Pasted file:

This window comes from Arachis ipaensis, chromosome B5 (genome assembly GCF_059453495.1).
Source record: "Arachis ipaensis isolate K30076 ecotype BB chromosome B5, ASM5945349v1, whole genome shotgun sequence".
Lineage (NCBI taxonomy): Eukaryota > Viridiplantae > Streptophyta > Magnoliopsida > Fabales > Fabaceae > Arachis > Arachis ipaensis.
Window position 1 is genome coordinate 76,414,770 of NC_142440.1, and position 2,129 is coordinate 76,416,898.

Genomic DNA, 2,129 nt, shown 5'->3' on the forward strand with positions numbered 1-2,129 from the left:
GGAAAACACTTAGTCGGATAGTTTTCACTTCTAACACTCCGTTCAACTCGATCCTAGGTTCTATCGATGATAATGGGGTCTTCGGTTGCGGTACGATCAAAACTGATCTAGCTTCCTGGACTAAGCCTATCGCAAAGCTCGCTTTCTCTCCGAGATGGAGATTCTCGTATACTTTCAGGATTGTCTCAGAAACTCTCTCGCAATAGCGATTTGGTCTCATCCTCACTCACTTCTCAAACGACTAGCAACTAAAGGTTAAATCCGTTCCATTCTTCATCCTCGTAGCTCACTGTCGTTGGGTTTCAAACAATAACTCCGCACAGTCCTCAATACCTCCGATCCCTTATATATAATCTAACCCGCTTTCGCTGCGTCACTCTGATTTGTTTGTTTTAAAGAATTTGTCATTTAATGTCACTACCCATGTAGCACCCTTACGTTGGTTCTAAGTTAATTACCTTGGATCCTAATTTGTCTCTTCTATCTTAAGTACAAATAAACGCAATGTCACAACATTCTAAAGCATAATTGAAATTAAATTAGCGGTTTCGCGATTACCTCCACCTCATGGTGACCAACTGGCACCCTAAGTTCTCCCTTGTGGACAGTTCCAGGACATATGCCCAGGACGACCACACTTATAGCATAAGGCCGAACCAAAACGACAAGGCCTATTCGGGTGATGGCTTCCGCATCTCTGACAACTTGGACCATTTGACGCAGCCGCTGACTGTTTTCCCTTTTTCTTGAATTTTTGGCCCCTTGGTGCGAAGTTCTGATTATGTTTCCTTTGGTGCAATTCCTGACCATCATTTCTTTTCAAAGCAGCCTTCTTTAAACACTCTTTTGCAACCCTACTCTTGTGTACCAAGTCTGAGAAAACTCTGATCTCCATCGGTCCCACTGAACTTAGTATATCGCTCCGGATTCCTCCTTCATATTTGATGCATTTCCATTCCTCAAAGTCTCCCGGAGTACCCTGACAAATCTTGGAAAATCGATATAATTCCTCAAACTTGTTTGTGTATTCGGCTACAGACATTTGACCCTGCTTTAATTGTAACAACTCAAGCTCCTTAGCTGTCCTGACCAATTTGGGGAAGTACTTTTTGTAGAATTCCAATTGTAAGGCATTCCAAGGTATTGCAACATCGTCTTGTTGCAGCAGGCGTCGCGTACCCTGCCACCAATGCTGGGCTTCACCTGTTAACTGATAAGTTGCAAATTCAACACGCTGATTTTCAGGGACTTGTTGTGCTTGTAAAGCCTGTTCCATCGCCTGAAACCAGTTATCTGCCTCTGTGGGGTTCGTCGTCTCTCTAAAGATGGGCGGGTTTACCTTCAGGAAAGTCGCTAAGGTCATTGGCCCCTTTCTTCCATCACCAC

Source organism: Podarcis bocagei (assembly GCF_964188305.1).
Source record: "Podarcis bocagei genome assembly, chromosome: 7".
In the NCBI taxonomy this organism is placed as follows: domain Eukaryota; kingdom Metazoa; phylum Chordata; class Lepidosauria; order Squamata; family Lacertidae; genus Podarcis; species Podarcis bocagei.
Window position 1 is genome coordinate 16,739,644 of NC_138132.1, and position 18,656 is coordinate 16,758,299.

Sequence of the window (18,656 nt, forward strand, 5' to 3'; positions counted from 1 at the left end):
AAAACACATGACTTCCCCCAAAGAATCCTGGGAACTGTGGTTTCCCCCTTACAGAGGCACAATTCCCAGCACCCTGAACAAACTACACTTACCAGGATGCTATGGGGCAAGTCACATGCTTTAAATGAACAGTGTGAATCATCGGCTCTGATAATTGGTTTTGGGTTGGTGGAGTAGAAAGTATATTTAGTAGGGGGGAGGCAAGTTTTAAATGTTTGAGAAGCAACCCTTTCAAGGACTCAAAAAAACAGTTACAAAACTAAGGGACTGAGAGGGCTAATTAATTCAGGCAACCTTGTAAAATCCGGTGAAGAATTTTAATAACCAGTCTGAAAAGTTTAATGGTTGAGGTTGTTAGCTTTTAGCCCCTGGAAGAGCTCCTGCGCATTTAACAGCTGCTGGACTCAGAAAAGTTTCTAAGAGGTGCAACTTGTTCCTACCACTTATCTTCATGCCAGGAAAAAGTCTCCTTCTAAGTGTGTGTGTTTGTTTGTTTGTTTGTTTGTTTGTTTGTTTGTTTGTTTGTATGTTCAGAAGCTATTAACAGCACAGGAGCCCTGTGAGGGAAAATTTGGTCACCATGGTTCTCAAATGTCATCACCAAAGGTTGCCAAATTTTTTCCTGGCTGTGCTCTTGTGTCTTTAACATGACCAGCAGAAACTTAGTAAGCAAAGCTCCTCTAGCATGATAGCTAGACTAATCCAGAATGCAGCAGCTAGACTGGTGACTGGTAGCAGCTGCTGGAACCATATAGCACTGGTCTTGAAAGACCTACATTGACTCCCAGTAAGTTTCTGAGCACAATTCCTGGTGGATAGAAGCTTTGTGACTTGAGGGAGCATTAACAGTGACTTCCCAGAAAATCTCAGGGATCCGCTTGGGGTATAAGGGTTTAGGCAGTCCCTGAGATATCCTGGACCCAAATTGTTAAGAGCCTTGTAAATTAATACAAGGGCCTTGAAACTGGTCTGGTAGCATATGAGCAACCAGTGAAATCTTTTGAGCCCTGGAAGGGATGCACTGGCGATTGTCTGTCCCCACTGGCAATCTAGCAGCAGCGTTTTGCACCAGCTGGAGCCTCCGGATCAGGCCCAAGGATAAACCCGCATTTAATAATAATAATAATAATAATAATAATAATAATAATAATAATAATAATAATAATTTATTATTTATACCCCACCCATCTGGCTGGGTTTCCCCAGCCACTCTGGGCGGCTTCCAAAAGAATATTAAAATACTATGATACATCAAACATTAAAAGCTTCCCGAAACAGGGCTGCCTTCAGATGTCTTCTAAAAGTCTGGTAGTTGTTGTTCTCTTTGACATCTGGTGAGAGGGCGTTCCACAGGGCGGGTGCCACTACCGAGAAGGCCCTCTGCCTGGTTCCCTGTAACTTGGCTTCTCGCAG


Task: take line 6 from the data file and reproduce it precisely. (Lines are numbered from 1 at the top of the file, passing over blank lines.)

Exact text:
GGAAAACACTTAGTCGGATAGTTTTCACTTCTAACACTCCGTTCAACTCGATCCTAGGTTCTATCGATGATAATGGGGTCTTCGGTTGCGGTACGATCAAAACTGATCTAGCTTCCTGGACTAAGCCTATCGCAAAGCTCGCTTTCTCTCCGAGATGGAGATTCTCGTATACTTTCAGGATTGTCTCAGAAACTCTCTCGCAATAGCGATTTGGTCTCATCCTCACTCACTTCTCAAACGACTAGCAACTAAAGGTTAAATCCGTTCCATTCTTCATCCTCGTAGCTCACTGTCGTTGGGTTTCAAACAATAACTCCGCACAGTCCTCAATACCTCCGATCCCTTATATATAATCTAACCCGCTTTCGCTGCGTCACTCTGATTTGTTTGTTTTAAAGAATTTGTCATTTAATGTCACTACCCATGTAGCACCCTTACGTTGGTTCTAAGTTAATTACCTTGGATCCTAATTTGTCTCTTCTATCTTAAGTACAAATAAACGCAATGTCACAACATTCTAAAGCATAATTGAAATTAAATTAGCGGTTTCGCGATTACCTCCACCTCATGGTGACCAACTGGCACCCTAAGTTCTCCCTTGTGGACAGTTCCAGGACATATGCCCAGGACGACCACACTTATAGCATAAGGCCGAACCAAAACGACAAGGCCTATTCGGGTGATGGCTTCCGCATCTCTGACAACTTGGACCATTTGACGCAGCCGCTGACTGTTTTCCCTTTTTCTTGAATTTTTGGCCCCTTGGTGCGAAGTTCTGATTATGTTTCCTTTGGTGCAATTCCTGACCATCATTTCTTTTCAAAGCAGCCTTCTTTAAACACTCTTTTGCAACCCTACTCTTGTGTACCAAGTCTGAGAAAACTCTGATCTCCATCGGTCCCACTGAACTTAGTATATCGCTCCGGATTCCTCCTTCATATTTGATGCATTTCCATTCCTCAAAGTCTCCCGGAGTACCCTGACAAATCTTGGAAAATCGATATAATTCCTCAAACTTGTTTGTGTATTCGGCTACAGACATTTGACCCTGCTTTAATTGTAACAACTCAAGCTCCTTAGCTGTCCTGACCAATTTGGGGAAGTACTTTTTGTAGAATTCCAATTGTAAGGCATTCCAAGGTATTGCAACATCGTCTTGTTGCAGCAGGCGTCGCGTACCCTGCCACCAATGCTGGGCTTCACCTGTTAACTGATAAGTTGCAAATTCAACACGCTGATTTTCAGGGACTTGTTGTGCTTGTAAAGCCTGTTCCATCGCCTGAAACCAGTTATCTGCCTCTGTGGGGTTCGTCGTCTCTCTAAAGATGGGCGGGTTTACCTTCAGGAAAGTCGCTAAGGTCATTGGCCCCTTTCTTCCATCACCAC